Southampton & Moores Mill Roads, Bel Air, Harford County
The Heighe House complex, located on a steeply sloping 17-acre site along Bynum Run, consists of a Colonial Revival, 2 1/2-story stone main house built on and incorporating the stone foundations of the c. 1745 Moores Mill; a 1 1/2-story frame chauffeur's cottage; garage; and a 1 1/2-story stone and frame guest house. The main house is a relaxed Colonial Revival structure of stone and frame. Built into a slope, it is 2 1/2 stories on its stone (south) entrance, and 3 1/2 stories tall on the stone and frame north façade toward the stream. It has a three-bay central section flanked by an enclosed one-story frame and glass porch on the west and a two-story, stone and frame library wing to the east. The main section and library wing are topped by steeply sloping slate-covered gable roofs with slates carefully calibrated and laid so that their size diminishes as they ascend toward the roof’s crest. All windows in main and library wings have 6/6 panes and massive eye-catching stone lintels, and are flanked by their original shutters. The massive and paneled entrance door is sheltered by a one-story one-bay porch with paneled end walls and with one of the old Moores Mill millstones incorporated into its floor. The west façade is dominated by the enclosed porch, reached from the living room by French doors, and by a massive off-center stone chimney. The north façade includes a terrace reached by three French doors framed by paneled shutters. The east façade is dominated by a massive stone chimney whose five flues are indicated by clearly visible chimney pots.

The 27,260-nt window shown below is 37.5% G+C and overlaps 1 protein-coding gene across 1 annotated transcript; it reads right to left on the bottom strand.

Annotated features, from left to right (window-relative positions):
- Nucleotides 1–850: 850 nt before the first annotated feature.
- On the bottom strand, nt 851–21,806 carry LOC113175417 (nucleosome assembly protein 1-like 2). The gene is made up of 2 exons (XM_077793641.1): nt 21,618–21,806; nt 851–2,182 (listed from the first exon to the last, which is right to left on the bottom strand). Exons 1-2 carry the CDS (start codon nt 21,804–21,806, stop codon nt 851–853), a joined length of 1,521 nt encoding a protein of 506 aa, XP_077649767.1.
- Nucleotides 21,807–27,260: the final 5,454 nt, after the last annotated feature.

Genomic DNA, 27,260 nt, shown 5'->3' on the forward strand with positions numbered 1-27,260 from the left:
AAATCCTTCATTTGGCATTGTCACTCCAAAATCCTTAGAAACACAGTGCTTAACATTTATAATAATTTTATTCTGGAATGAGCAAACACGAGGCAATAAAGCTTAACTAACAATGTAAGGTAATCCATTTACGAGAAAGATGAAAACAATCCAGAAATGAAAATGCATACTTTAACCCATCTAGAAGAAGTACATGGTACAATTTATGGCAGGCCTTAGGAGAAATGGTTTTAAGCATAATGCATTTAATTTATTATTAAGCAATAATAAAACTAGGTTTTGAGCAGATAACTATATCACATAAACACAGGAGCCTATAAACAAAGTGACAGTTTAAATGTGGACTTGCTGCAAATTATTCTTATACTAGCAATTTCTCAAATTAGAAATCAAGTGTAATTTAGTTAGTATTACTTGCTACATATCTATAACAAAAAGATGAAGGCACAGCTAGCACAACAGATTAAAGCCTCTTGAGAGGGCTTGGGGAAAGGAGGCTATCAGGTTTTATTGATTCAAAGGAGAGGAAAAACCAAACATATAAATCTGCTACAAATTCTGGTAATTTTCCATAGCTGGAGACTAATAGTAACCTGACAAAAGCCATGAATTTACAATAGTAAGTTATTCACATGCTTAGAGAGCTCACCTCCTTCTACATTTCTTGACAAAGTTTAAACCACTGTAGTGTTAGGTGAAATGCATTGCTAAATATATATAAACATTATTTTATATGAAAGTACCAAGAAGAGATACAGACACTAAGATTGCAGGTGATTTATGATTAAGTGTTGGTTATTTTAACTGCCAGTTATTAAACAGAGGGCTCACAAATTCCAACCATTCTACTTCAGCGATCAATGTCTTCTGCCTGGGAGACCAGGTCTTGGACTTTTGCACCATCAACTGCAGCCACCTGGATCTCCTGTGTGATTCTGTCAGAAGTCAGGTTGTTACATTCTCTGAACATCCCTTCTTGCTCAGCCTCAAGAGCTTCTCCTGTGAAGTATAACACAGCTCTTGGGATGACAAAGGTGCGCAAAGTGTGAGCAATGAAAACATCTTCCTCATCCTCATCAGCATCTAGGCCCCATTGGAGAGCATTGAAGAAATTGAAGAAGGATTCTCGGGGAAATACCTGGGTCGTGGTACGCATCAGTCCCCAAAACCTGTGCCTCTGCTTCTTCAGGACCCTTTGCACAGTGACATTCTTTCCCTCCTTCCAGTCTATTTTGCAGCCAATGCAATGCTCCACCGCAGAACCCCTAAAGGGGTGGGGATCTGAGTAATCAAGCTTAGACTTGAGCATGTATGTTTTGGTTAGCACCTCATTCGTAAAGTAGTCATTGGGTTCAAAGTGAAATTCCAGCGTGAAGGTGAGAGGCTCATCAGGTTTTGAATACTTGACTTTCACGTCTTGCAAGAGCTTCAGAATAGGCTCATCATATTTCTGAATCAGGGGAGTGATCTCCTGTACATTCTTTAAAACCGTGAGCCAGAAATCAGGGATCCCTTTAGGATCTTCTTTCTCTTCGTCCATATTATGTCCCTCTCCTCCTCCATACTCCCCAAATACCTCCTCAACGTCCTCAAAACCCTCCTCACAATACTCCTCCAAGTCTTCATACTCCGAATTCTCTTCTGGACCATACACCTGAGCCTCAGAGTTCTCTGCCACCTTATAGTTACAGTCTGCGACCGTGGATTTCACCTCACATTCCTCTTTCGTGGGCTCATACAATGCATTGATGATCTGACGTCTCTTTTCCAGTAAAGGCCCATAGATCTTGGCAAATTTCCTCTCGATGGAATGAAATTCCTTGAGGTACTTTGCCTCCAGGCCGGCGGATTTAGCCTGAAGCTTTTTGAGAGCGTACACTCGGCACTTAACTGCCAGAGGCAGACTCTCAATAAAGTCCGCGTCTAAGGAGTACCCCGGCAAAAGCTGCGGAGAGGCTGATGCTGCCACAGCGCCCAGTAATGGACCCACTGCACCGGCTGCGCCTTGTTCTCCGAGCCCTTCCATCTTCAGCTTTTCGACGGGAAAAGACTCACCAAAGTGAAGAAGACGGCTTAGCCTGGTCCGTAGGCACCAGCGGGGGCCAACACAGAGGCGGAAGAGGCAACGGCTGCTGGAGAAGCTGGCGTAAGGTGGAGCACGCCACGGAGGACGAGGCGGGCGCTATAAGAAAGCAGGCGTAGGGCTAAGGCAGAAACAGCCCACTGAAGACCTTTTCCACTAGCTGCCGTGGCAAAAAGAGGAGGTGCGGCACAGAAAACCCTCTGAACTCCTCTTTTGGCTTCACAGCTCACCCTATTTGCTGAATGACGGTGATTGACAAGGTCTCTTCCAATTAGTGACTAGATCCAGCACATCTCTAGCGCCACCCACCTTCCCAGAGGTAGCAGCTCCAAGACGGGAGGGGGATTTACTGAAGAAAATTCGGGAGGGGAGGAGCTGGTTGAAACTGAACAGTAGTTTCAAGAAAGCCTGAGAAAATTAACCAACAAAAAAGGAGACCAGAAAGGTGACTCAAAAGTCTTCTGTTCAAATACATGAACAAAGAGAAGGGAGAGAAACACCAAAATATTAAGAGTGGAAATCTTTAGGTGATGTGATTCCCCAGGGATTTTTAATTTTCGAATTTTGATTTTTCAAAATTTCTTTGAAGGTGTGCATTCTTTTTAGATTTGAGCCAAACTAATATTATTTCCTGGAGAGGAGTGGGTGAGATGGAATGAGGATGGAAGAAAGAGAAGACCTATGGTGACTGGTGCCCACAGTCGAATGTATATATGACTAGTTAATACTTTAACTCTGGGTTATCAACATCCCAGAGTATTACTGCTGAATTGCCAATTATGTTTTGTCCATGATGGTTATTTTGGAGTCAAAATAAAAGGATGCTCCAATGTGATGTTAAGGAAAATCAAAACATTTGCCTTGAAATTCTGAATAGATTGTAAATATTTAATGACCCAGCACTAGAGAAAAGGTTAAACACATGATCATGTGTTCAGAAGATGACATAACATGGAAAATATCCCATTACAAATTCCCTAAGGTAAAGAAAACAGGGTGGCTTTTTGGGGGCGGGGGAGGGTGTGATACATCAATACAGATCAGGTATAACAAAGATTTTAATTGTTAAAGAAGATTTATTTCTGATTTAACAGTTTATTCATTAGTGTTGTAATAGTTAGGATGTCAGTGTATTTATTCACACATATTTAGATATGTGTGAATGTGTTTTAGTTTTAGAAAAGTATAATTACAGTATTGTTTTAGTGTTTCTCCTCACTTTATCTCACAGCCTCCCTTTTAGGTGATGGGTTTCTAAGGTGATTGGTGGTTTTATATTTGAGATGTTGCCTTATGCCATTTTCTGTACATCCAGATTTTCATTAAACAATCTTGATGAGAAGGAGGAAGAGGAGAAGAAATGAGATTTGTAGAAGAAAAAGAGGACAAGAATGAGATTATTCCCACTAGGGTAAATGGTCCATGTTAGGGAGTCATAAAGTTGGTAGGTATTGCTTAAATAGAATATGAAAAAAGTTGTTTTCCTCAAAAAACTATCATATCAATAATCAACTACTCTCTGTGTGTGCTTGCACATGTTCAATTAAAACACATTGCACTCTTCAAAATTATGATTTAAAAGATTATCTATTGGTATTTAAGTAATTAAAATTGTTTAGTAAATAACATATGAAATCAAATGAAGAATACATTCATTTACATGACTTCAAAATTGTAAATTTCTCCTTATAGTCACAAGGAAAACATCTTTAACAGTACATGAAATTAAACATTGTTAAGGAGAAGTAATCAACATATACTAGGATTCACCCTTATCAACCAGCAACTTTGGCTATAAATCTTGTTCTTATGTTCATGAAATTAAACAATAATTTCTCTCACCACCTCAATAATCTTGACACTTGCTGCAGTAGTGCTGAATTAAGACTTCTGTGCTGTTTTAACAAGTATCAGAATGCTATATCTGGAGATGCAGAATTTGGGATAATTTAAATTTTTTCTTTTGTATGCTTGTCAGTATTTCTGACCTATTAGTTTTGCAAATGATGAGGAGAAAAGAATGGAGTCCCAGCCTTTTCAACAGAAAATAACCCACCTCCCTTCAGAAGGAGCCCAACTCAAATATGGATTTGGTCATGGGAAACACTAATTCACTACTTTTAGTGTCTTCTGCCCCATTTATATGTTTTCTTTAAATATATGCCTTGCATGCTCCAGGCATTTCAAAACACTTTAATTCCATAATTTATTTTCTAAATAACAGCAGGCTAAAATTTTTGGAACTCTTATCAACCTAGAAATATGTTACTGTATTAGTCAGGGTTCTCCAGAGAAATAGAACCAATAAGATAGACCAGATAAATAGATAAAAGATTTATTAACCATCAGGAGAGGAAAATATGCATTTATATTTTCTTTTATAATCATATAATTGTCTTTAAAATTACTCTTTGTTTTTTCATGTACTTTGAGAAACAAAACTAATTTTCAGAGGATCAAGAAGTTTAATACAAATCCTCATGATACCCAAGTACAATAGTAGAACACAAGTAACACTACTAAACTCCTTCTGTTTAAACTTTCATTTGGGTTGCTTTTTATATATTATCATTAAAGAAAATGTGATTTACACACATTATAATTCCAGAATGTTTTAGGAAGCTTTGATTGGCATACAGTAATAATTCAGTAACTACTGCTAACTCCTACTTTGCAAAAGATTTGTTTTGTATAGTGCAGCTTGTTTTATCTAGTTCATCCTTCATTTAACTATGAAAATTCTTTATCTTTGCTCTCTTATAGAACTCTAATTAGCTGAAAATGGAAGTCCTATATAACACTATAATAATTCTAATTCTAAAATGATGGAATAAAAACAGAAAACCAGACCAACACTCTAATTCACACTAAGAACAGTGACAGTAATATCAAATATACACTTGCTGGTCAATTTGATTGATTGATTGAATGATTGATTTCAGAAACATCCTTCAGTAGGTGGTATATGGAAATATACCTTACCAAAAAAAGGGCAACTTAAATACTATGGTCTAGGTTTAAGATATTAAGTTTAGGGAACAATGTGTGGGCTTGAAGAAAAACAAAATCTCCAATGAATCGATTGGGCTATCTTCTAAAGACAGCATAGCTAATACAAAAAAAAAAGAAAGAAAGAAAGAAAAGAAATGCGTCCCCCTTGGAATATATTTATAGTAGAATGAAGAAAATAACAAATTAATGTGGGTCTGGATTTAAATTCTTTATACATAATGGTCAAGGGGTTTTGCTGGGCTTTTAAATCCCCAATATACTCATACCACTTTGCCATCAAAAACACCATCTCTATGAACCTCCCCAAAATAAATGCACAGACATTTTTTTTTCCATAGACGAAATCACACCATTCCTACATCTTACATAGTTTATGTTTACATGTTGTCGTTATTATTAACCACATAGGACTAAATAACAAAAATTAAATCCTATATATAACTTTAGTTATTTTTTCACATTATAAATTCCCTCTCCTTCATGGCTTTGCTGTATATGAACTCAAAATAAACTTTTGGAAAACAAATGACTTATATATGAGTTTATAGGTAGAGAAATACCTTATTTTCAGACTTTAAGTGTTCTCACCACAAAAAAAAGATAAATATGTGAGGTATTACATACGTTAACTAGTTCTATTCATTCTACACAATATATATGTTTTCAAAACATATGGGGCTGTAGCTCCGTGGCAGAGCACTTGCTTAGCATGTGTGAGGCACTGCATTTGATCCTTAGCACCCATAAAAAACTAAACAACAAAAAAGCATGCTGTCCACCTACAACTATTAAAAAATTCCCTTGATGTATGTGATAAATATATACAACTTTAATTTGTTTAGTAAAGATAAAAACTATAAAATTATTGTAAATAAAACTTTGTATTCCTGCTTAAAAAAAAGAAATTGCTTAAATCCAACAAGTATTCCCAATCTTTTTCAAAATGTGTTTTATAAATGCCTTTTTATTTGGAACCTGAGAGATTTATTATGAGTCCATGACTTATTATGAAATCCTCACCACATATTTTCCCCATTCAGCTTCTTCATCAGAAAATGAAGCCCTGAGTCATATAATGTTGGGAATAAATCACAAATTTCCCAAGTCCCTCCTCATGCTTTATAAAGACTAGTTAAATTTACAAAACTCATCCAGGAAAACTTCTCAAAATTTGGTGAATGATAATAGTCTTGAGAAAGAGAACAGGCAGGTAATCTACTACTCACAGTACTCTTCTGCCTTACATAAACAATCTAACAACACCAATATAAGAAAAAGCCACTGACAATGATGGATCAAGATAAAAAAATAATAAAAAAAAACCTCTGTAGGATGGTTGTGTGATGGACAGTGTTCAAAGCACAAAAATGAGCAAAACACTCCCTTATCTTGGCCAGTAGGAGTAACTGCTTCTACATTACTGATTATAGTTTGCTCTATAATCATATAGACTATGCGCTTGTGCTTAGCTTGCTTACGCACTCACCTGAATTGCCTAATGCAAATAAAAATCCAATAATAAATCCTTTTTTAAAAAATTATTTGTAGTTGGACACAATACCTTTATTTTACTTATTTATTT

The Heighe House, a country estate developed in 1928, is significant for its architectural character and for association with its creator, Anne McElderry Heighe (d. 1953), a woman widely regarded as the "first lady of Maryland racing" who played a key role in the development of the Maryland thoroughbred horse industry by her efforts at her own farm and by inducing breeders of international renown to locate in the state. The house, with its complementary guest house and chauffeur's cottage, and its contemporaneously laid out grounds, now at full maturity, remain in virtually unchanged condition. They stand as the earliest and best Harford County example of a 20th century "American Country House." This is an informal manner of building instantly distinguishable from the previous generation's gilded age mansions, a manner of building that still dominates the horse country north of Baltimore. "The American Country House" was much analyzed at the time by critics and architects such as Fiske Kimball in national periodicals such as Architectural Record and Architectural Forum in the years between the two world wars.